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Consider the following list of sentences, named ‘The List’:
the third sentence of The List is trueis true. By substitution, it follows that
If the third sentence of The List is true, then every sentence is trueis true. But, then, Modus Ponens on the above two sentences yields that
every sentence is trueis true. So, by conditional proof, we conclude that
If the third sentence of The List is true, then every sentence is trueis true. By substitution, it follows that
the third sentence of The List is trueis true. But, now, by Modus Ponens on the above two sentences we get that
every sentence is trueis true. By naive truth theory we disquote (or, in this case, disdisplay, as it were) to conclude: Every sentence is true! So goes (one version of) Curry's paradox.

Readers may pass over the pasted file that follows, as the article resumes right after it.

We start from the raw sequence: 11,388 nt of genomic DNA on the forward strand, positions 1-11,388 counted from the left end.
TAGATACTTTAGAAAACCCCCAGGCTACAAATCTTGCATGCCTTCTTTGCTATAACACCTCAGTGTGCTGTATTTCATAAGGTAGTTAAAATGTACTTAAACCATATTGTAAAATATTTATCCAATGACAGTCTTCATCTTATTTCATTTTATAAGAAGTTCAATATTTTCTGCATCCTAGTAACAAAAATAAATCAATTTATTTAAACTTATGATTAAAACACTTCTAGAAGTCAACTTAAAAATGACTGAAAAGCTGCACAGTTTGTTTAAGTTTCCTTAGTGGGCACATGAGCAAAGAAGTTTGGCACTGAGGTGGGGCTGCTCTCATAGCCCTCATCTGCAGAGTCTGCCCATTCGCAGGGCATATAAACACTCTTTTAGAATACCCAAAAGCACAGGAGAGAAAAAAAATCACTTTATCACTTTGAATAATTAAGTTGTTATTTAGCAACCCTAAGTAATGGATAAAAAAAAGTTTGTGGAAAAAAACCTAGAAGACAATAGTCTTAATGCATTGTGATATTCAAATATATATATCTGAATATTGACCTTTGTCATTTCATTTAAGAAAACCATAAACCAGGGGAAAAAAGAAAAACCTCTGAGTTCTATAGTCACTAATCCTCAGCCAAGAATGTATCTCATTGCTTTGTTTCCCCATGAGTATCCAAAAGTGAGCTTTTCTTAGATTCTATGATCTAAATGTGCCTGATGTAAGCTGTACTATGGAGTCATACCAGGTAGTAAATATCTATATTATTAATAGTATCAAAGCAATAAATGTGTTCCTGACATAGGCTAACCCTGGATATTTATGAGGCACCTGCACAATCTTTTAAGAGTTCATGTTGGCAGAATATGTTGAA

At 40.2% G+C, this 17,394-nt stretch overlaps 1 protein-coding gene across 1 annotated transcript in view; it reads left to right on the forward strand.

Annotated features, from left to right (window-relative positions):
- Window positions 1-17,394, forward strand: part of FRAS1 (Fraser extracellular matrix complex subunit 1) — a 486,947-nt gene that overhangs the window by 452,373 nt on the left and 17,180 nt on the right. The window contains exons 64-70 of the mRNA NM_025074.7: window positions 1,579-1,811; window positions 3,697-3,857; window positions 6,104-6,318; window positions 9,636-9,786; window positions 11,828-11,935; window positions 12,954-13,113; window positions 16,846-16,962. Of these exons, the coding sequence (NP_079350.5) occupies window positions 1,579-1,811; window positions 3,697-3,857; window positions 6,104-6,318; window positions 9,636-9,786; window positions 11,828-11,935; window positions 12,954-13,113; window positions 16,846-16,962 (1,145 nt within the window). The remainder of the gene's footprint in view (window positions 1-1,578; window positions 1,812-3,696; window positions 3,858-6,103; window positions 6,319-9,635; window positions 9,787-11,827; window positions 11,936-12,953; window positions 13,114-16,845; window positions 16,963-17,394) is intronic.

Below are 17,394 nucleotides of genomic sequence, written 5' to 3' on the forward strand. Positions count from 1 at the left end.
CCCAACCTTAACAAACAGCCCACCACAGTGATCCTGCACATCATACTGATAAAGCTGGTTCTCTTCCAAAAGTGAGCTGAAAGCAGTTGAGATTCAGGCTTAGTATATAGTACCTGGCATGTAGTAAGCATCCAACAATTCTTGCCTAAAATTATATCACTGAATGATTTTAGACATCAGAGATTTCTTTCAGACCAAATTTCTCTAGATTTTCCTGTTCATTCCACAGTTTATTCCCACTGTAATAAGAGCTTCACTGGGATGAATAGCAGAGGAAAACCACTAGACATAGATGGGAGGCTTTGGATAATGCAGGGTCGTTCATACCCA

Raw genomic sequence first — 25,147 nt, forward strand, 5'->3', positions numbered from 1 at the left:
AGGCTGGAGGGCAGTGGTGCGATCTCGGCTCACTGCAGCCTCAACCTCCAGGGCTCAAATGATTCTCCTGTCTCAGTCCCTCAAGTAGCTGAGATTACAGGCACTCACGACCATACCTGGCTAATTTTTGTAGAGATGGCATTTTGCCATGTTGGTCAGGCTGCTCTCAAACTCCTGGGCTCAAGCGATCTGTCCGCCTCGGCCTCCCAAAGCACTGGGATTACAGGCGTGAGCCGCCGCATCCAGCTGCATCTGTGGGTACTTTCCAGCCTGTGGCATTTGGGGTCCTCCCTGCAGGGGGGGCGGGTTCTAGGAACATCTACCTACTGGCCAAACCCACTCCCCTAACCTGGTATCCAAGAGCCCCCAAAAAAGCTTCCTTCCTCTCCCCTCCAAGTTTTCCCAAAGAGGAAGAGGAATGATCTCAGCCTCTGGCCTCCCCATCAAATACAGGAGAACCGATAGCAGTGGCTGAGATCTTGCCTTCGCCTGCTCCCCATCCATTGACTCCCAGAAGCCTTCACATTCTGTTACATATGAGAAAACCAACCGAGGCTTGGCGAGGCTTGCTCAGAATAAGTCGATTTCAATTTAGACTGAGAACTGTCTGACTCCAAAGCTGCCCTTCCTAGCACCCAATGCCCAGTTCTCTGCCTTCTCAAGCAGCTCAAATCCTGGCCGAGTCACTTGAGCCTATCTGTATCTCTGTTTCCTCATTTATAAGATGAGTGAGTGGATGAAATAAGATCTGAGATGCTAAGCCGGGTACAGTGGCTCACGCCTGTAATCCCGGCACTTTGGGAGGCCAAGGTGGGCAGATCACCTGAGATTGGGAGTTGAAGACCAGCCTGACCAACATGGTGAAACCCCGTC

There are basically two different versions of Curry's paradox, a truththeoretic (or prooftheoretic) and a settheoretic version; these versions will be presented below. For now, however, there are a few caveats that need to be issued.
Caveat 1. Loeb's Paradox. Prior's version is (in effect) rehearsed by Boolos and Jeffrey (1989), where neither Prior nor Curry is given credit; rather, Boolos and Jeffrey point out the similarity of the paradox to reasoning used within the proof of Loeb's Theorem; and subsequent authors, notably Barwise & Etchemendy (1984), have called the paradox Loeb's paradox. While there is no doubt strong justification for the alternative name (given the similarity of Curry's paradox to the reasoning involved in proving Loeb's Theorem) the paradox does appear to have been first discovered by Curry.
Caveat 2. Geometrical Curry Paradox (Jigsaw Paradox). This is not the same Curry paradox under discussion; it is a wellknown paradox, due to Paul Curry, having to do with socalled geometrical dissection. (The socalled BanachTarski geometrical paradox is related to Paul Curry's geometrical paradox.) See Gardner 1956 and Fredrickson 1997 for full discussion of this (geometrical) Curry paradox.
TSchema: T[A]A,where ‘[ ]’ is a nameforming device. Assume, too, that we have the principle called Assertion (also known as pseudo modus ponens):